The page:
I cannot follow all impulses, but when I do act, I act as one physical human being, and I carry all the “dissenting” brain circuits with me. So if any one of them feels too unhappy about what I’m doing, chances are that they’ll let me know. Dealing gently with them to start with – giving them space and allowing sadness over the fact that I cannot act on all of them –  can minimise how badly the “dissenting circuits”, and therefore I, feel.

So no: I am not calling myself lazy because I want to go on watching Dr. Who. Or a spoilsport for wanting to get some writing done. I simply have different needs: one for relaxation and fun, one for putting some ideas down in writing, maybe gaining some clarity for myself. They are all good, all part of me. And I am quite happy with the compromise of jotting down a draft now, and doing a drawing and some polishing tomorrow.

No unhappy circuits for now. Let’s see how the doctor is getting on.

P.S. If I accept the thoughts, all of them, then I just may get the internal chatter to quiet down a bit. If I start censoring, I’m only going to get into an argument with myself – and that’s a sure lose-lose.

Embracing Fear

I am scared. I’m having surgery, and it’s really making me nervous. I’m currently sorting mail from 2009, it’s that bad. Normally my filing is chronological (with some local turbulence, where I had to root around in the pile to find something).

A few weeks ago I spoke to a colleague who was also having surgery, and she seemed very relaxed about it. It wasn’t anything major, but then I’m not getting a heart transplant either. And she’s always moving so fast, perhaps she never stops long enough to be scared. Or maybe she just didn’t like to say.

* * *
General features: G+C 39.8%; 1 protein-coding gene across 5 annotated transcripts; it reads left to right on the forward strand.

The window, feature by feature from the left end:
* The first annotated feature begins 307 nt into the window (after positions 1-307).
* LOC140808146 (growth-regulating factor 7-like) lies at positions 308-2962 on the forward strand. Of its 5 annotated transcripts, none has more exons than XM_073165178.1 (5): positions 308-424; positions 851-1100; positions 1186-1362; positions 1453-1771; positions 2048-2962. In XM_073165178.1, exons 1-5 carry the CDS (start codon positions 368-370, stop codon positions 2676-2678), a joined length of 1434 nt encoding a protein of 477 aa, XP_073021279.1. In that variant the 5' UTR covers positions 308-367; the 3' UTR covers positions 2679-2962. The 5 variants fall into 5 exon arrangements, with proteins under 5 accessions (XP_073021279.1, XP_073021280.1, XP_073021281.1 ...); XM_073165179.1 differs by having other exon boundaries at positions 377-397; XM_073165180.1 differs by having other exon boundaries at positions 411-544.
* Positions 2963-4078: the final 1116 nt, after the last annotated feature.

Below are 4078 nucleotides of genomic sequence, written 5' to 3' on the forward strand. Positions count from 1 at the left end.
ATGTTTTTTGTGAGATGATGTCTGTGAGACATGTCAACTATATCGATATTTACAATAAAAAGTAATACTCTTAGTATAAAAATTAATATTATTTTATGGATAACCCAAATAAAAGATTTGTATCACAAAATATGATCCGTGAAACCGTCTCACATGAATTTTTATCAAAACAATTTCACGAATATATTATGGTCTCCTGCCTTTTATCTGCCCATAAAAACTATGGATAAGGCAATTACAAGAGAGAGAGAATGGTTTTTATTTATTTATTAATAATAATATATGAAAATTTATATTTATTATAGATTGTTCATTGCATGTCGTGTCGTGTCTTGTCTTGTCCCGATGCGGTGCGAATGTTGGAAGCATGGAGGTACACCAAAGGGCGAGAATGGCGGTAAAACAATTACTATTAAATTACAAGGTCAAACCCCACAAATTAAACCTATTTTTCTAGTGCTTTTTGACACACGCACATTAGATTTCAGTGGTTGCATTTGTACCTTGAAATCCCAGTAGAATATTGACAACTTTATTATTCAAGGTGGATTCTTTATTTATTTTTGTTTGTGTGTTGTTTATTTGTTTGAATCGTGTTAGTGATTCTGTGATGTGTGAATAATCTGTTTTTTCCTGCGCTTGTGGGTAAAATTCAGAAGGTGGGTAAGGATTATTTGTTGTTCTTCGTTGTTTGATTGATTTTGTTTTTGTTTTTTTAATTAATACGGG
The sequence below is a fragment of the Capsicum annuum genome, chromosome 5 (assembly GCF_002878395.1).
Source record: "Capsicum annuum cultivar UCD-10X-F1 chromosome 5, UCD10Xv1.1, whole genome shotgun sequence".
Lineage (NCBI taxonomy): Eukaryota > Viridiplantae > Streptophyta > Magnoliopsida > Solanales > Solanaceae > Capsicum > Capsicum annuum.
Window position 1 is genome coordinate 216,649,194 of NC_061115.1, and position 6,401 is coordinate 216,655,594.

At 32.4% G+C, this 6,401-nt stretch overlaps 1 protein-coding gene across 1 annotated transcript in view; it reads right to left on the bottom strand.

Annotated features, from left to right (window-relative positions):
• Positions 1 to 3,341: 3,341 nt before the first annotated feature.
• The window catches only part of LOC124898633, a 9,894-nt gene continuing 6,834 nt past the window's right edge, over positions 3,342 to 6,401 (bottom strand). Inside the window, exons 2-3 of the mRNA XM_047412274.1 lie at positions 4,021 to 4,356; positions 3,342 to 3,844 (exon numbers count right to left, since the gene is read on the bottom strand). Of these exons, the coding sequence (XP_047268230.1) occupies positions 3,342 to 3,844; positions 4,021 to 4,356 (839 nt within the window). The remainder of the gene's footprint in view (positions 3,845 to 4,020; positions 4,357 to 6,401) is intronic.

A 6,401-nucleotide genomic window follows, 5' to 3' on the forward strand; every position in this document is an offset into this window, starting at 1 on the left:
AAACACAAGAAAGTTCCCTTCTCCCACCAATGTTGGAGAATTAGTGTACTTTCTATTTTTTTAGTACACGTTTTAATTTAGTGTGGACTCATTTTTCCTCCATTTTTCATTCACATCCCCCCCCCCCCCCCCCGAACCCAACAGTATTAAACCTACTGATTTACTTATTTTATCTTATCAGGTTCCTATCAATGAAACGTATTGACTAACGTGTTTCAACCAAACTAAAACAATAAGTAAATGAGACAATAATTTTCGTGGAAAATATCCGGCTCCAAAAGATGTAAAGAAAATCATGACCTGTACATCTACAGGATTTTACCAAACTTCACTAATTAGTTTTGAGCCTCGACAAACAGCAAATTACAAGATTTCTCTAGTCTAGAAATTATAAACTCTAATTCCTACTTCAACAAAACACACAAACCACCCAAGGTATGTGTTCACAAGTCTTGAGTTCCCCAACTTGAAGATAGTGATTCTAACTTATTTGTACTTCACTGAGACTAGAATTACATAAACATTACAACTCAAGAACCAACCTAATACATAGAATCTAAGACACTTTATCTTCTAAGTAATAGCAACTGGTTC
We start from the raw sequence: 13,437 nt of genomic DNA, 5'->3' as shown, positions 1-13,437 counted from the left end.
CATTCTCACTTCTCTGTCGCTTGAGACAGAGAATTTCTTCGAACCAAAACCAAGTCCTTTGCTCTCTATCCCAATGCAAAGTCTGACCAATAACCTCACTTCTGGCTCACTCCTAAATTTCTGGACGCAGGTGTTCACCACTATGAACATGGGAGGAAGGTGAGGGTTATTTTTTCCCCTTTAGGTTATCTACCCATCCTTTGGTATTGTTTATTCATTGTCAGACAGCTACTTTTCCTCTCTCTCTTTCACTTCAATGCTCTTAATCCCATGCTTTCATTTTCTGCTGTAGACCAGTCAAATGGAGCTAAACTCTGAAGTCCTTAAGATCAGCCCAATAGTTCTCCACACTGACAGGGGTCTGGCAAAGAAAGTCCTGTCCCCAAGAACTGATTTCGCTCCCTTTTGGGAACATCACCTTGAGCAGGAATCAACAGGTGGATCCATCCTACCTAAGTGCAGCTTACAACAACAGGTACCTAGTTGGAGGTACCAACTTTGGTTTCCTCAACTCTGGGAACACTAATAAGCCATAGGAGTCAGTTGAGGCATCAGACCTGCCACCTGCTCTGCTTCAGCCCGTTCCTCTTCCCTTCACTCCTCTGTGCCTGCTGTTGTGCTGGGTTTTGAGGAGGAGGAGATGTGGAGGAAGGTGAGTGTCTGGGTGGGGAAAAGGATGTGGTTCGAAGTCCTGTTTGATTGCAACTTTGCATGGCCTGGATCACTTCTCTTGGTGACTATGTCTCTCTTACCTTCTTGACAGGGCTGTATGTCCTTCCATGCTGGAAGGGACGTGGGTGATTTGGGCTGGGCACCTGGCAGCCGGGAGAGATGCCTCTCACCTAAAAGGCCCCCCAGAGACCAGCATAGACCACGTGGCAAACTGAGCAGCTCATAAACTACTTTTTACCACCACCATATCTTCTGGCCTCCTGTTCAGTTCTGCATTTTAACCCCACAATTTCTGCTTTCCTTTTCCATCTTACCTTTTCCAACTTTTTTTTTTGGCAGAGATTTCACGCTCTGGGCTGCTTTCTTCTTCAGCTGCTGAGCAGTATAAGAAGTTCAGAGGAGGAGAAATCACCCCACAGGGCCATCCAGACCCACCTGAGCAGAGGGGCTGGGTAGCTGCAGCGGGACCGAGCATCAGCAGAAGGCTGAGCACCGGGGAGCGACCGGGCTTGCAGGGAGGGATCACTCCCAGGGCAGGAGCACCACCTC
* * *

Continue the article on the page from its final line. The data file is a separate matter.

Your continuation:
It did make me wonder: are other people less afraid than I am? Or are they just better at hiding their fear, or ignoring it? And is that a good thing?

– Heresy n°3 –

Emotions are an essential part of our being. To accept ourselves is to notice our feelings and to accept them.

We are taught to reject all our negative emotions, to suppress them, to ignore them, or to distract ourselves from them. Don’t worry. Don’t be sad. Don’t be afraid. Cheer up. It’ll be alright, I promise. How often have we heard these phrases?

But when I am afraid, or I am sad: that’s me. You’re telling me not to be myself. At the same time all these things are meant kindly. What they mean is: “I can see that you are sad/scared/… and that makes me sad/upset… because your happiness is important to me. I would like to help you feel better.”

Sweeping our negative emotions under the carpet guarantees that they stay with us. In order to let them go, we need to walk through them, to let them be there. In other words: it’s OK to be sad, or afraid.

The other day the fear was even worse, and I took the time to sit down and feel it. I even allowed myself to realise that I can still call the whole thing off if that’s what I want. At the same time the alternatives are not that great. For now, I’m OK with doing it.

Am I still scared? Sure: I dare to be scared.

And I may even get that pile of letters cleaned up.

Thought Experiment on Anger

Why is the free-will question so important, especially if reality is bunk, anyway? Do this thought experiment:

Step 1: Choose a situation in your life, where someone made you really angry. Angry, not devastated; no murders etc.

Don’t read on until you’ve chosen. “Person A did X, and that really pissed me off.”

Continue reading Thought Experiment on Anger